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    Obamas furious at security after 2011 White House shooting

    In this 2011 file photo, a bullet hole is seen in the window on the residential level on the south side of the White House.
    AFP/Getty Images/File
    In this 2011 file photo, a bullet hole is seen in the window on the residential level on the south side of the White House.

    WASHINGTON — President Barack Obama and his wife, Michelle, were angry at the Secret Service for the way it handled a 2011 incident in which a gunman fired shots that hit the White House while one of their daughters was at home, The Washington Post reported on Saturday night.

    The Post report comes eight days after a Texas man armed with a knife jumped the White House fence at 1600 Pennsylvania Avenue, and managed to make his way through the front door before being stopped. The director of the Secret Service has ordered an internal review of its security procedures after the intrusion, and the new revelation may fuel additional questions about the agency’s handling of presidential security.

    Barack Obama expressed confidence in the Secret Service last week. “The Secret Service does a great job,” he said. “I’m grateful for all the sacrifices they make on my behalf and on my family’s behalf.” Spokesmen for the White House and the Secret Service declined to comment on the Post report on Saturday night.


    In the 2011 security breach, a Secret Service supervisor thought the sharp cracks that rang out that night were backfire from a nearby construction site and ordered officers guarding the executive mansion to “stand down,” even though seven bullets had hit the building, The Post reported. “No shots have been fired,” the supervisor called out over the radio.

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    The authorities later concluded that bullets had indeed been fired by a man in a car along Constitution Avenue outside the White House perimeter, but even then assumed at first that the White House was not necessarily the target. Only four days later, when a housekeeper found broken glass on the Truman Balcony, did anyone realize the White House had actually been struck. One bullet had smashed the historic exterior glass on the second floor, but was stopped by ballistic glass inside.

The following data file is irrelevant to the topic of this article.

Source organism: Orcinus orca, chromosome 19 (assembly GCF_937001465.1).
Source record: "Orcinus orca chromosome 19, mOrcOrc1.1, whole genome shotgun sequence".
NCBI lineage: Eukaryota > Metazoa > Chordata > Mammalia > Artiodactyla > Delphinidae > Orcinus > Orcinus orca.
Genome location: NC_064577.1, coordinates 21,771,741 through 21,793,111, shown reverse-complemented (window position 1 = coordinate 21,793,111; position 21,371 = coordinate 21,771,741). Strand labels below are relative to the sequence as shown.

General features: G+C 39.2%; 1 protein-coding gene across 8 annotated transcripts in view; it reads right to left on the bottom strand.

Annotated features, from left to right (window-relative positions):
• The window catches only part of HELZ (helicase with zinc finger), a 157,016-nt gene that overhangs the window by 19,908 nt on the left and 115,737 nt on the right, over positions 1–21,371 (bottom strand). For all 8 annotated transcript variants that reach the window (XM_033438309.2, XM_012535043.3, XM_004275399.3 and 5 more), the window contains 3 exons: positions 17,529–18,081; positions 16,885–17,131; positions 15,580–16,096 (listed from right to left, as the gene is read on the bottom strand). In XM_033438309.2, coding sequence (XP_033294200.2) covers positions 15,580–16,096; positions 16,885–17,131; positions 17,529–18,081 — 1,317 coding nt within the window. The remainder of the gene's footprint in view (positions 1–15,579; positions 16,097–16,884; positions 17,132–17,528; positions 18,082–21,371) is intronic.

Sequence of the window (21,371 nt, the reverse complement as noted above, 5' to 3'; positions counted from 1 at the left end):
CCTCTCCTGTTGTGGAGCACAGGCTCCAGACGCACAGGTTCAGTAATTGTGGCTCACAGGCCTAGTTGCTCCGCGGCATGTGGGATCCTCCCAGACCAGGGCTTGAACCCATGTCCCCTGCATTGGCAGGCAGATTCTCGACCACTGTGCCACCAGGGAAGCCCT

While the basic details of the shooting on Nov. 11, 2011, have been publicly known, The Post reported that the president and first lady were furious not only about the breakdowns on the night of the shooting, but also about how long it took them to be notified. They were both away at the time but their younger daughter, Sasha, and Michelle Obama’s mother, Marian Robinson, were home at the time, The Post said. Their other daughter, Malia, arrived home shortly afterward.

    Michelle Obama returned to the White House later and was angered to learn that bullets had actually hit the White House from an usher who assumed she had already been told. When the president returned a few days after that, aides told The Post that he was also furious.

    Mark J. Sullivan, then the director of the Secret Service, was summoned to a meeting in which the first lady raised her voice loudly enough that she could be heard through a closed door, the newspaper said.


    The gunman, Oscar Ramiro Ortega-Hernandez, 21, of Idaho Falls, Idaho, had told a friend that the president was “the Antichrist” and that he “needed to kill him,” according to papers later filed in court. He was arrested and charged with attempted assassination; he pleaded guilty to lesser firearms and property damage charges related to terrorism, and was sentenced in April to 25 years in prison.

    In the latest episode, Omar J. Gonzalez, 42, of Copperas Cove, Texas, jumped the black iron fence that surrounds the White House around 7:20 p.m. on Sept. 19, and ran straight to the North Portico door, the grand entrance that is flanked by white marble columns and faces Pennsylvania Avenue. He made it through the unlocked doors and was tackled immediately, Secret Service officials said.

    Gonzalez was carrying a folding knife with a 3 1/2-inch serrated blade, according to a criminal complaint filed in U.S. District Court.

    As in 2011, Barack Obama and his family were not home. No shots were fired, and the White House guard dogs were not let loose to stop Gonzalez, the officials said.